Excerpt from Unknowable Things by Kerry Trautman

Because, Brian

I liked you at first, because your dad fixed a flat on my mom’s Pontiac in his robe, and because of your black jelly bean eyes and big-toothed laugh, and because you almost almost rubbed my thigh. But I bought off-the-shoulder homecoming velvet for someone else, because of your seaweed smell, because of the taste of our one kiss—wet with salts of sweat and Fritos, because it was October and you were nothing, because we were sixteen.


Was it cruel to have lured the stray cat
these weeks closer to my fingertips,
to teach him petting?

It was a new thing—involuntary
joy on skin terms.
Fur can’t help that it’s reached-for.

When I had asked the older boy’s sister
for his number
she warned
he’s sometimes not nice to girls.

The cat cries at the door now
for more than just a bowl of food.

The boy was patient with me,
clasping my button fly.
It was a new thing—him hearing wait.
It was a new thing—me being clambered-upon.

Small bodies should be born
knowing what
love feels like on skin terms.

Nights are long
with only wind smoothing haunches.
Is it worth it to crouch,
inch forward toward the dish of a palm?

If this doesn’t work,
he warned himself and me and unknown others,
I’ll go back to the way I was.

Purring is involuntary, internal.
Claws are internal except
when they are externalized.

What rule did I break by ending it?
What reward did I owe his try at patience?
What continuance do fingertips owe other skin?

Is heartbreak more or less
humane than starvation?

Body as Bird as Body

As a wren, she shrunk into shrubbery.
But not as wren—
no brief wings to shudder skyward.

As a starling, she insinuates herself
into murmurations, a lost-ness of black
on blue on black on blue.

As a barn owl, imperceptible
shadows in rafters.
But not as owl—not sparing the meat.

As a heron, twiggy stillness
sculpturing, obvious above
duckweed and cattails.

As a peahen, beige
full of eggs
behind blue fans of eyes.

As a wren, air barely
exerts beneath.
But not as a wren—of soil.

Store-bought Cookies

She ate oversweet cookies enough
to be ashamed of, thinking,
Damn him. Him just one more thing
to be unsure of—like the false
alarm of foreboding clouds,
the symmetry or not of butterflies’ wings,
the doneness of a baking
breadloaf’s deepest soft insides.

These cookies, she knew.
These crumbs sanding her cleavage,
these chocolate chips re-softened
by her lips’ heat,
these sweet starches brittle
between her teeth,
these things she knew
when confronted with them,

with their uniform rows
nestled in their plastic tray.
She knew how to slit open the wrapping,
knew how many would satisfy,
how many would make her feel ill,
how they felt inside her—
the same each
and every time.

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Ohio born and raised, Kerry Trautman is a founder of ToledoPoet.com and the “Toledo Poetry Museum” page on Facebook, which promote Northwest Ohio poetry. Her work has appeared in dozens of anthologies and journals, including Slippery Elm, Free State Review, Mock Turtle Zine, Paper & Ink, Disappointed Housewife, Limp Wrist, Midwestern Gothic, and Gasconade Review. Kerry’s books are Things That Come in Boxes (King Craft Press 2012,) To Have Hoped (Finishing Line Press 2015,) Artifacts (NightBallet Press 2017,) To be Nonchalantly Alive (Kelsay Books 2020,) and Marilyn: Self-Portrait, Oil on Canvas (Gutter Snob Books 2022.)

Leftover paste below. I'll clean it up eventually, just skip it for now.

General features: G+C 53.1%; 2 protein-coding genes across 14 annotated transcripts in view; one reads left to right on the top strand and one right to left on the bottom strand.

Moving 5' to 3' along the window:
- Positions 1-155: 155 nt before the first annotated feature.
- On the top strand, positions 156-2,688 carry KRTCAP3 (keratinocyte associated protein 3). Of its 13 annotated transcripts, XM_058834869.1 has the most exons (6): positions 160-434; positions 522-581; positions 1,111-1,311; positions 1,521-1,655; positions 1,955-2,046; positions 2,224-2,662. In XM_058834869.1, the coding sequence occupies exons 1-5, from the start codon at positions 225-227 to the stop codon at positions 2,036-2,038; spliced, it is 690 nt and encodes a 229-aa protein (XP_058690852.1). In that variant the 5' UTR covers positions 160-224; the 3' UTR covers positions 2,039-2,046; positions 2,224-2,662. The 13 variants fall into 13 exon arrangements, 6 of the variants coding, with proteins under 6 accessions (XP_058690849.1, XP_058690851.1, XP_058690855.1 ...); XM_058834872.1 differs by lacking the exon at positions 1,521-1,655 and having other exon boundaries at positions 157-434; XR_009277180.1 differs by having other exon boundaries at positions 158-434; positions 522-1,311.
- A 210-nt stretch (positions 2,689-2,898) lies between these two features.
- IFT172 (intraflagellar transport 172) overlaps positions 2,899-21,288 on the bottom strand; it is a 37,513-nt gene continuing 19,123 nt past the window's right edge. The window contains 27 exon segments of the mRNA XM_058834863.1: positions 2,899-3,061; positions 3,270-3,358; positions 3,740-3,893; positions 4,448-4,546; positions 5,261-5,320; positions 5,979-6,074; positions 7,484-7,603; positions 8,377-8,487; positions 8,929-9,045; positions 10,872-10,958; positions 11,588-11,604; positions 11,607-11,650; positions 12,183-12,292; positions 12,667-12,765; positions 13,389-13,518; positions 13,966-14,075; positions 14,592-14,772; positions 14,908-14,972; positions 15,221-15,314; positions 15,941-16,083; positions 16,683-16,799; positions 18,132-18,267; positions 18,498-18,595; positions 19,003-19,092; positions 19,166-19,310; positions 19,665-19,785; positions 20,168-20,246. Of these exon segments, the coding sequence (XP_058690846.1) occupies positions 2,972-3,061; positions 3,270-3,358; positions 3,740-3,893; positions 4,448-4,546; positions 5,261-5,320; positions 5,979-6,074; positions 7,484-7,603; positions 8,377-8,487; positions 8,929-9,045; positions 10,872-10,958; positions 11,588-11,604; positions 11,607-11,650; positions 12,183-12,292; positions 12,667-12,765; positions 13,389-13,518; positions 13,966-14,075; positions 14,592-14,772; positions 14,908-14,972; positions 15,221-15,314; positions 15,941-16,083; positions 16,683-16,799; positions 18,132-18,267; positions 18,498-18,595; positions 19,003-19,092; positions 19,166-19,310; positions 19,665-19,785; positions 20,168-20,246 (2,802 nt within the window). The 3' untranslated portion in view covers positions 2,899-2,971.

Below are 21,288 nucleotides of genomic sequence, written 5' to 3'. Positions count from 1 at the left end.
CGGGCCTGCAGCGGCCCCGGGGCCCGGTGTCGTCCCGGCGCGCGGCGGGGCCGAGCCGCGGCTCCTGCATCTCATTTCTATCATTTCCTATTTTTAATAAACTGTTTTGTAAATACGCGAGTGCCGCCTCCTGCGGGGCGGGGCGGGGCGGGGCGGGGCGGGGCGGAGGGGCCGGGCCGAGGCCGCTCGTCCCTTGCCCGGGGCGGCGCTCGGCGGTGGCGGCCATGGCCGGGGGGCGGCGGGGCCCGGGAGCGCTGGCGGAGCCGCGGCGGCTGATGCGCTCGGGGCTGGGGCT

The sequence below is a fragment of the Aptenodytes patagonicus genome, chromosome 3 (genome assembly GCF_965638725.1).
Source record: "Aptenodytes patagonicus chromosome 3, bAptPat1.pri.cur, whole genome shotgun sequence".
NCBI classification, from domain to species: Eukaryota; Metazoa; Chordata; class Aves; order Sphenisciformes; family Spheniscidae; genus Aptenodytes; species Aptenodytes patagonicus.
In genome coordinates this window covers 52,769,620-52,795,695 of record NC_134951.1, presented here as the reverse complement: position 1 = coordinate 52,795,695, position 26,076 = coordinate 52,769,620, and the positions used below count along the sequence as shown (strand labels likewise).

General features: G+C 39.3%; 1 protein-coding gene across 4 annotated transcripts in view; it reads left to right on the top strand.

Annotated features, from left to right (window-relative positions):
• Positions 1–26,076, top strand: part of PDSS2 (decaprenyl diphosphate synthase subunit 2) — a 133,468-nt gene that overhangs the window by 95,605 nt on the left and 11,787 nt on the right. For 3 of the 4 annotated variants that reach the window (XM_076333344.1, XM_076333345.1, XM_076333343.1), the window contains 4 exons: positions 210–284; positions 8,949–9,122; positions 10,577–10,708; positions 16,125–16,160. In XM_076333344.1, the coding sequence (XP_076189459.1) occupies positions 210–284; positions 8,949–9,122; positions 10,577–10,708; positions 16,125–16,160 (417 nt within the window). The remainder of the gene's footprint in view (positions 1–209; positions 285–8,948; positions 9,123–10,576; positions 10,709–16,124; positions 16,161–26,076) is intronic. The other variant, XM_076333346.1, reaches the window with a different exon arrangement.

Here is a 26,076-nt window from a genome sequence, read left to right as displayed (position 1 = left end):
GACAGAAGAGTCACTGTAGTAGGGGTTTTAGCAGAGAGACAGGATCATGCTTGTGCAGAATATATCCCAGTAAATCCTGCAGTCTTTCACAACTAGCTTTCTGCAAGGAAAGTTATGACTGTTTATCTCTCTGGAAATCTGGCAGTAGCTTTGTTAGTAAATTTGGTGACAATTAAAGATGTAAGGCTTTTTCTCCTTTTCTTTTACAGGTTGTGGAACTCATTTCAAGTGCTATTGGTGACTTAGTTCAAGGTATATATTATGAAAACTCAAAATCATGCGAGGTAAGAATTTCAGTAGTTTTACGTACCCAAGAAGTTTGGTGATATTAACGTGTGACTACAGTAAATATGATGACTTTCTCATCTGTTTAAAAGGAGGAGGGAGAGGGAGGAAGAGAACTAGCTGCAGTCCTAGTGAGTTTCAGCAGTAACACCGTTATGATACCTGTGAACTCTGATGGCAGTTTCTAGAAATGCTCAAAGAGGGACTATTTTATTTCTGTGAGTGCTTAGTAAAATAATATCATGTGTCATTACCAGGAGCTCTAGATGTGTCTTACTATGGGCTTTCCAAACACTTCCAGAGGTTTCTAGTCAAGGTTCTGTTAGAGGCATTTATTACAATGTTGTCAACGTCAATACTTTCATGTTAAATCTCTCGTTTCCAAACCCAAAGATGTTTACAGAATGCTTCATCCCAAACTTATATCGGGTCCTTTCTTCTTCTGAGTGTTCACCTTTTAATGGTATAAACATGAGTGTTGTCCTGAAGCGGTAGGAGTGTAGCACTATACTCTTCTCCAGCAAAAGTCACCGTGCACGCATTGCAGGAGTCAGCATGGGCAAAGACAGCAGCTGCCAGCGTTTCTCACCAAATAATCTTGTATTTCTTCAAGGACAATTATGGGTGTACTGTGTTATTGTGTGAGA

Unknowable Things is a breathtaking collection of poetry by Kerry Trautman that explores the depths of the human experience with stark honesty and unflinching candor. Through evocative and powerful language, Trautman masterfully crafts the weight of human existence into poetry that is universal, self-reflective, and sincerely beautiful.

Each poem in this collection is a testament to Trautman’s skill at pulling deeper meaning out of the everyday ordinary, and her words are written with a smooth, polished, and tender touch. From start to finish, “Unknowable Things” is seamless, with not a word wasted or misplaced.

This collection is perfect for readers who are looking for poetry that speaks to the human condition in a powerful and relatable way. Whether you are an avid reader of poetry or new to the genre, we hope that these words will resonate with you and leave a lasting impression on your heart. So take a moment to slow down and savor each verse, allowing the rhythm and imagery to transport you to a world of introspection and self-discovery. We hope you will find solace and inspiration in these pages, and that you will return to them again and again as you navigate your own journey through the mysteries of the human experience.

Unknowable Things is seamless start to finish. Not a word wasted, or misplaced. No splinters. Each poem written with stark honesty, unflinching, yet smooth, polished and tender. Trautman masters the art of pulling deeper meaning out of the everyday ordinary, and effortlessly crafts the weight of human existence into poetry that is universal, self-reflective and outright beautiful.”—Dan Denton, author of Finding Jesus & Prayers to my Saints

Unknowable Things reads as if you’re holding a personal notebook that has somehow accidently been misplaced, only to wind up in your hands. Should you be reading Kerry Trautman’s personal notebook? Yes? No? You know, they say that there is excitement and enjoyment that comes from doing things that you know you shouldn’t do…so do it…get excited and enjoy how Trautman writes with a laid bare honesty that’s crafted and at times sharp enough to cut deep to the bone, like a sliver of a broken mirror that we can all see small pieces of our own reflections in. Trust me, it’s a beautiful thing.”—Victor Clevenger, author of 47 Poems

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